Managing your online reputation


Jim De Luca
Sales and Technology Columnist

For decades, the first point of contact consumers had with car dealerships was the receptionist. Often times, the way that the receptionist handled incoming calls would set the tone for the caller’s experience in the dealership.

Nothing could be further from the truth now as the first point of contact is Google.

The analytics of most dealership’s web traffic indicate the majority of hits result from people entering some configuration of the dealership’s name and brand into the search engine. This will usually take them to a results page where a link to their website is featured near the top of the results. This is also where Google Reviews are prominently featured.

Dealers can’t underestimate the influence of Google Reviews, as user generated content (UGC) is playing an ever-larger role when consumers decide where to buy a vehicle.  

A 2014 study from Brightlogical found that 79 per cent of buyers trust online reviews as much as referrals from friends and family. Another 44 per cent said reviews were the most important factor in determining where to buy. That number jumps to 51 per cent for Generation Y, which represents 40 per cent of today’s consumers.

A trust factor study conducted by found that 84 per cent of online shoppers would not engage a brand until trust has been established.

While paid review sites can be beneficial for building trust, Google Reviews are more influential because they always outrank paid sites in search results.

Another benefit of Google Reviews is that they are free.

So why do dealers pay big bucks for review sites when they can have Google Reviews for free? The answer, for the most part, is that they don’t know how or they don’t fully comprehend the value of Google Reviews.

Creating a Google Review Culture     
Consumers are looking for three things when determining where to buy a vehicle. They want trust, transparency and a respect for their time.

Google Reviews are effective ways to build trust, offer transparency and save time because they provide insight into the experience buyers can expect before they visit a dealership.

In order to deliver these factors online you must solicit positive Google Reviews and manage poor ones.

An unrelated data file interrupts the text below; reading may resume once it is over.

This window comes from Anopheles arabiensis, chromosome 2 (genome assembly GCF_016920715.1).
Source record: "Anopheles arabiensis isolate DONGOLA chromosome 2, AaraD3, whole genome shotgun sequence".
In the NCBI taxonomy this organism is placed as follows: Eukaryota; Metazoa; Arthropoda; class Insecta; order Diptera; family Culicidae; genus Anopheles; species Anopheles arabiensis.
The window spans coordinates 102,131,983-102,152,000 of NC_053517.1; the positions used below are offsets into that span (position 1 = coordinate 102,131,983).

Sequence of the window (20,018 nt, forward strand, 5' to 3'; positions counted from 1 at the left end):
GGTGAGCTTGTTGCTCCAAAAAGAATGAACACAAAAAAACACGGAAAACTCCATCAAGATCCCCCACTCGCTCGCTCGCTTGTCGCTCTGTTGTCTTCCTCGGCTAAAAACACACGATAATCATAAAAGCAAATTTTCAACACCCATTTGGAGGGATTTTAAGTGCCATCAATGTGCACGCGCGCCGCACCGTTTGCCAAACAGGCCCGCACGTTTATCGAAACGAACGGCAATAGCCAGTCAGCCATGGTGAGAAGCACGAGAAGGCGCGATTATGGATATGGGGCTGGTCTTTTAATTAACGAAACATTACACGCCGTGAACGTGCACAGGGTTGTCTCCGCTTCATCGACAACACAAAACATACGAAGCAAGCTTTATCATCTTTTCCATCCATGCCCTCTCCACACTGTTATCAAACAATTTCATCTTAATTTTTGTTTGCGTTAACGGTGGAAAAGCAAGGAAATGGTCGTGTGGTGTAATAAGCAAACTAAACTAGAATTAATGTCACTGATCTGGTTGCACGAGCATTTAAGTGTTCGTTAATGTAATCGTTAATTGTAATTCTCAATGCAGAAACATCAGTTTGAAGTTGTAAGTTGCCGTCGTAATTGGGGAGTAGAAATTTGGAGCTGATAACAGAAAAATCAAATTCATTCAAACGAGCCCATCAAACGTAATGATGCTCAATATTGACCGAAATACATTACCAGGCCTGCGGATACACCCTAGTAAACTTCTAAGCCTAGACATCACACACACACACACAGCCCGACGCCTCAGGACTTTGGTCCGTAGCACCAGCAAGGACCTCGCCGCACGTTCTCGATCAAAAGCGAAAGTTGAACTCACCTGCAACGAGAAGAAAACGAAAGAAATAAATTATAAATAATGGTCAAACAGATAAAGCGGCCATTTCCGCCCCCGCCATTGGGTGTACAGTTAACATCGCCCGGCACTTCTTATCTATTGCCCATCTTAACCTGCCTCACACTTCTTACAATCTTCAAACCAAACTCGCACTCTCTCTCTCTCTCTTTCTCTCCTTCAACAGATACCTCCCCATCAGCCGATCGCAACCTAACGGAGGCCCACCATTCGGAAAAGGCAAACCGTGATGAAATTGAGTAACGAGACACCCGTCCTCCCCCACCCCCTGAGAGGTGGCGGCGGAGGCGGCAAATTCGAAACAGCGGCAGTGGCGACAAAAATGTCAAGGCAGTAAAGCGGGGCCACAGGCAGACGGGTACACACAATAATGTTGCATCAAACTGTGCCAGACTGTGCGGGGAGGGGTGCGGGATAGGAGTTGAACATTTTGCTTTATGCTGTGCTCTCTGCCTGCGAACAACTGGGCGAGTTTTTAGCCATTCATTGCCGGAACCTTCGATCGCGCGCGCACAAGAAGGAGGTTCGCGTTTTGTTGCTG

The most effective way to get positive Google Reviews is by asking for them.
Simply tell your customers that you’re trying to build an excellent online reputation and ask them to share their experience in a couple of paragraphs on Google Reviews.

Two or three words reviews like “great experience” or “that was easy!” are good, but a short story is much better. The best time to do this is right after they take delivery of their vehicle.

Asking for reviews is also an excellent way of uncovering and rectifying any problems. This will give you an opportunity to make sure your customers are completely satisfied before they write a review or receive their CSI questionnaire.

Manage your reviews by reading and responding to all of them, good, bad or ugly.

Google Reviews can be viewed by thousands of people, so when responding to your reviews, think not only of the person who wrote the review, but also about the people who will read them to determine if they should do business with you.

Bad Reviews

Some people are impossible to please, so it’s inevitable that you will get bad reviews. The good news is that a bad review can actually be more beneficial than several good reviews, providing you address it with a positive response.

Nobody expects perfection, so if you drop the ball and get a bad review, respond with a sincere apology and an offer to make things right.

Responding to your reviews will show online shoppers you’re engaged with your customers after the sale. If it’s a good review and you respond, they’ll know you appreciated their review; if it’s a bad one and you address it quickly, it shows you’re eager to fix the problem.

To create a Google Review culture in your dealership have your managers read every review in sales meetings, post reviews in your lunchroom and in their offices.

They can also email reviews to everyone on staff and run a best review of the week contest to incentivize sales and service to solicit reviews.

Share your Google Reviews on in-store displays, social media, conventional advertising and on your website to maximize their benefits.

Today it’s easier than ever to overpromise and under-deliver because virtually every dealership’s website promises a high-level of exceptional service.

With everyone promising a great experience, the slightest infraction could easily disappoint buyers and lead to a bad review. You have to ensure your operations deliver the in-store experience your Google Reviews promised.

Google Reviews are more than just a marketing tool, as they provide insight into the experience that online shoppers will have when dealing with your dealership.

Make Google Reviews a key part of your marketing strategy and make sure that every member of your team does so too.

Jim De Luca is the national sales trainer for Vehicle Armour Inc. He can be reached at 905-865-8734 or